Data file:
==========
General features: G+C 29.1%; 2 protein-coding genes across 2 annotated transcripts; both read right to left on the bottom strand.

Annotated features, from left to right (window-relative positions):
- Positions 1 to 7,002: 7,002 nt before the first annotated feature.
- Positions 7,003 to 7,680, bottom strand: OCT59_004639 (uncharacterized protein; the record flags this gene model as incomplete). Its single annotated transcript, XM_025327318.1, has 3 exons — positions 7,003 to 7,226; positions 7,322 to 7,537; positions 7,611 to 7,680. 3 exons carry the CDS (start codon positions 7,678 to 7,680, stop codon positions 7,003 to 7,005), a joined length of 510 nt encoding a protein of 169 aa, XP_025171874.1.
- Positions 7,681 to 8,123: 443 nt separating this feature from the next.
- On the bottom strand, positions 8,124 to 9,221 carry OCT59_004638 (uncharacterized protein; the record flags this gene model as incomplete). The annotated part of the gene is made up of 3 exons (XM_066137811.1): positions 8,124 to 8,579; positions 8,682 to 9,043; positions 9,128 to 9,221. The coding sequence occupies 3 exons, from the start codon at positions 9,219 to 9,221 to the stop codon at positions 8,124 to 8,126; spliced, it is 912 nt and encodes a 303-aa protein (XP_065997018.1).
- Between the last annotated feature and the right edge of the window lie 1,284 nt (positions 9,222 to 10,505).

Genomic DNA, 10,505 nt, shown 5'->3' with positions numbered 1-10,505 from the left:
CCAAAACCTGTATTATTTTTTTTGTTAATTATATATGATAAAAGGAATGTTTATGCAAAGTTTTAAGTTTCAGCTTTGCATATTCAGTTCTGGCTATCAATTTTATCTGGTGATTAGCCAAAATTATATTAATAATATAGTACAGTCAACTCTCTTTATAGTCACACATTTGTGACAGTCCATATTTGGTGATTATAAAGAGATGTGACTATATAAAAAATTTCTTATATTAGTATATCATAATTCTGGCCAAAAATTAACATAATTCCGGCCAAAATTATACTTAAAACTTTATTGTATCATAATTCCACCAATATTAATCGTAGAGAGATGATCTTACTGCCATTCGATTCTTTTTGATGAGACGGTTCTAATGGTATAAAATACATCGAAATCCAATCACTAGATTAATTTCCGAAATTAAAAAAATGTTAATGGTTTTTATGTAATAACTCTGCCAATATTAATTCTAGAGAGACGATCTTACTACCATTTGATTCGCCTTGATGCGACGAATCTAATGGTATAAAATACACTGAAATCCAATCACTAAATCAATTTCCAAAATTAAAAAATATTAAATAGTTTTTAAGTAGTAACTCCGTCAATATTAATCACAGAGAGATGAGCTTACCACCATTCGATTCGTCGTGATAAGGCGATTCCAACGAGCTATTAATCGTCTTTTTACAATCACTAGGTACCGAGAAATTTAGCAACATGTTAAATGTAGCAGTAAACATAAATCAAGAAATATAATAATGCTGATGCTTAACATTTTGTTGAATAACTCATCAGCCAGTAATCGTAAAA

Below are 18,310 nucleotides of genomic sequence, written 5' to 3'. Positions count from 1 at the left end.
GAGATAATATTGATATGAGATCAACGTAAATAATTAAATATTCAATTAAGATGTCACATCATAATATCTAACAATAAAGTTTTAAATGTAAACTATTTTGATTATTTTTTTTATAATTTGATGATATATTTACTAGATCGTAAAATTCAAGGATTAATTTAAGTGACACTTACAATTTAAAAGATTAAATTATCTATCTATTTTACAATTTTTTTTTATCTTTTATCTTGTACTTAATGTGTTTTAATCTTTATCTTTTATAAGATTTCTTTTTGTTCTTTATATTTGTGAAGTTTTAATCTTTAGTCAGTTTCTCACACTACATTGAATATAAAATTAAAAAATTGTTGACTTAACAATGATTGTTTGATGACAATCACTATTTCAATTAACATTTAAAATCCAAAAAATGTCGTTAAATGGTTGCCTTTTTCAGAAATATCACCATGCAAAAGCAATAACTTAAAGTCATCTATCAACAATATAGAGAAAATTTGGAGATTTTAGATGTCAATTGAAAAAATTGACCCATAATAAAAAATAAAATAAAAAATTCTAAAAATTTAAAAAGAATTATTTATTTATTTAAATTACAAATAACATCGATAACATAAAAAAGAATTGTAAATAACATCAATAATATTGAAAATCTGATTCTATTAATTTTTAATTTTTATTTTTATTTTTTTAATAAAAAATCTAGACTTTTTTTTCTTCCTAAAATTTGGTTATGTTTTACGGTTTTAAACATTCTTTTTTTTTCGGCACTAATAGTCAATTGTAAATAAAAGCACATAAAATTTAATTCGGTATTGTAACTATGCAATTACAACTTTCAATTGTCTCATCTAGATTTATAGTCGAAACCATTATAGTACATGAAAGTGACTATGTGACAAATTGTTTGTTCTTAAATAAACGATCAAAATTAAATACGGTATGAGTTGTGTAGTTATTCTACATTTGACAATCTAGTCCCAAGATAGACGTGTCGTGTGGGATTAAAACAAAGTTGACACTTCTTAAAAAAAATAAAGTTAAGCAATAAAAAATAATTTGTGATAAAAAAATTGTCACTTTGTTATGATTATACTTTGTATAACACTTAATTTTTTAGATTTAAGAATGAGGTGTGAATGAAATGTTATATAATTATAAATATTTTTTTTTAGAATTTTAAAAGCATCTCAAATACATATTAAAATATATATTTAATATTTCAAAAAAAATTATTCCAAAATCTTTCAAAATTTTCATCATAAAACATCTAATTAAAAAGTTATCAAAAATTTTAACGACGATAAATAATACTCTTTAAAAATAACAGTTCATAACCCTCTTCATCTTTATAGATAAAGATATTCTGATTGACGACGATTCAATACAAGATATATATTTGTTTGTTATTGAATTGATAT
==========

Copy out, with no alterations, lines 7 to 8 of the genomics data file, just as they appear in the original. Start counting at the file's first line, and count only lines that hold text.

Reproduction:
- Between the last annotated feature and the right edge of the window lie 1,284 nt (positions 9,222 to 10,505).

Genomic DNA, 10,505 nt, shown 5'->3' with positions numbered 1-10,505 from the left: